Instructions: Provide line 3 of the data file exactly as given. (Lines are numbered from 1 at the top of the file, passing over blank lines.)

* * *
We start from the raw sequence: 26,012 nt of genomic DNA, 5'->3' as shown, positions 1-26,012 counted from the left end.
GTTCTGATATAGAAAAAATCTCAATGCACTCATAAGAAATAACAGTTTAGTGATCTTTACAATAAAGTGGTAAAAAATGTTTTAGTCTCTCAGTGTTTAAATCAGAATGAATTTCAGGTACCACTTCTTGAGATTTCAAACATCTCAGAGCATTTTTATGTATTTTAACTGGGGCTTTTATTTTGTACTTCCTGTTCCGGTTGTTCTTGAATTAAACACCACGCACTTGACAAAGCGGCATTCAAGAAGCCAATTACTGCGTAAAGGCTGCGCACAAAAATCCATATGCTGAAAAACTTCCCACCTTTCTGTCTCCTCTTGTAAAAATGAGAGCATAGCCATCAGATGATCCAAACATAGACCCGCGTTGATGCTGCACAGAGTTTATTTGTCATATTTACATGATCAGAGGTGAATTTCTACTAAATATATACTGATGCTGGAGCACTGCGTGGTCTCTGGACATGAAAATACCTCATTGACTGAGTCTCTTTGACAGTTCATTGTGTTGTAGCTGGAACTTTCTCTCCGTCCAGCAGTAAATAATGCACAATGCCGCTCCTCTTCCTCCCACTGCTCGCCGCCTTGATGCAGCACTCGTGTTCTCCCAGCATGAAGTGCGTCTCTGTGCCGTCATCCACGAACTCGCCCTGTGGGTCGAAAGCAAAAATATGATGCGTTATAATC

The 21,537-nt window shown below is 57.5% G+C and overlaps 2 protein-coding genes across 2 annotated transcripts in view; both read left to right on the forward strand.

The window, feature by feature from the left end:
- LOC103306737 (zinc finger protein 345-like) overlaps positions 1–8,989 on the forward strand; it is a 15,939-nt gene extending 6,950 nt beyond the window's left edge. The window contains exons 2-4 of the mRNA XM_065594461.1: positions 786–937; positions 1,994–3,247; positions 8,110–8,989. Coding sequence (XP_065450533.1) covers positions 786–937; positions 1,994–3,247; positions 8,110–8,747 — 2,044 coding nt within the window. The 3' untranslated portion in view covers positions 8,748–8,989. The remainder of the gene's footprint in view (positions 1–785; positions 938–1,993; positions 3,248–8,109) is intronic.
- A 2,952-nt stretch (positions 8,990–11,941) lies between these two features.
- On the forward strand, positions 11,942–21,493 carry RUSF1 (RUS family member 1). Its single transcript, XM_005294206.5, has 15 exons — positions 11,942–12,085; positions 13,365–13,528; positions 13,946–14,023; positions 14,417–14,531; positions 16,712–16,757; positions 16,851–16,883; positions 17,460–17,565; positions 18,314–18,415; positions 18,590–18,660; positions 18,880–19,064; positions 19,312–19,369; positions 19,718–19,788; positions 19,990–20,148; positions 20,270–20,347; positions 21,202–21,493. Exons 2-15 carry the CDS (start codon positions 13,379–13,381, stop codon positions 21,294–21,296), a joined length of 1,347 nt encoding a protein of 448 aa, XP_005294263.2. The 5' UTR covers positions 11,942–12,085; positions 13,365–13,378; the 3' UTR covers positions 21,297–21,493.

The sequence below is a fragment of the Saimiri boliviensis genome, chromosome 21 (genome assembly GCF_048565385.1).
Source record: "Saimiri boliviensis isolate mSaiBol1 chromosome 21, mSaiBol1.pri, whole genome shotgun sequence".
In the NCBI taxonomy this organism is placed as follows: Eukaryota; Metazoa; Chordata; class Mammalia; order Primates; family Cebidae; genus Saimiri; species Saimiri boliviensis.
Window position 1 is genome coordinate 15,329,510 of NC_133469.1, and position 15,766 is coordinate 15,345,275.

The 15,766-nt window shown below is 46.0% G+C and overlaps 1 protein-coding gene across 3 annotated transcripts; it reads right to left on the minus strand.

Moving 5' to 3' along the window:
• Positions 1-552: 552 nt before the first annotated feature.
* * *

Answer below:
The 21,537-nt window shown below is 57.5% G+C and overlaps 2 protein-coding genes across 2 annotated transcripts in view; both read left to right on the forward strand.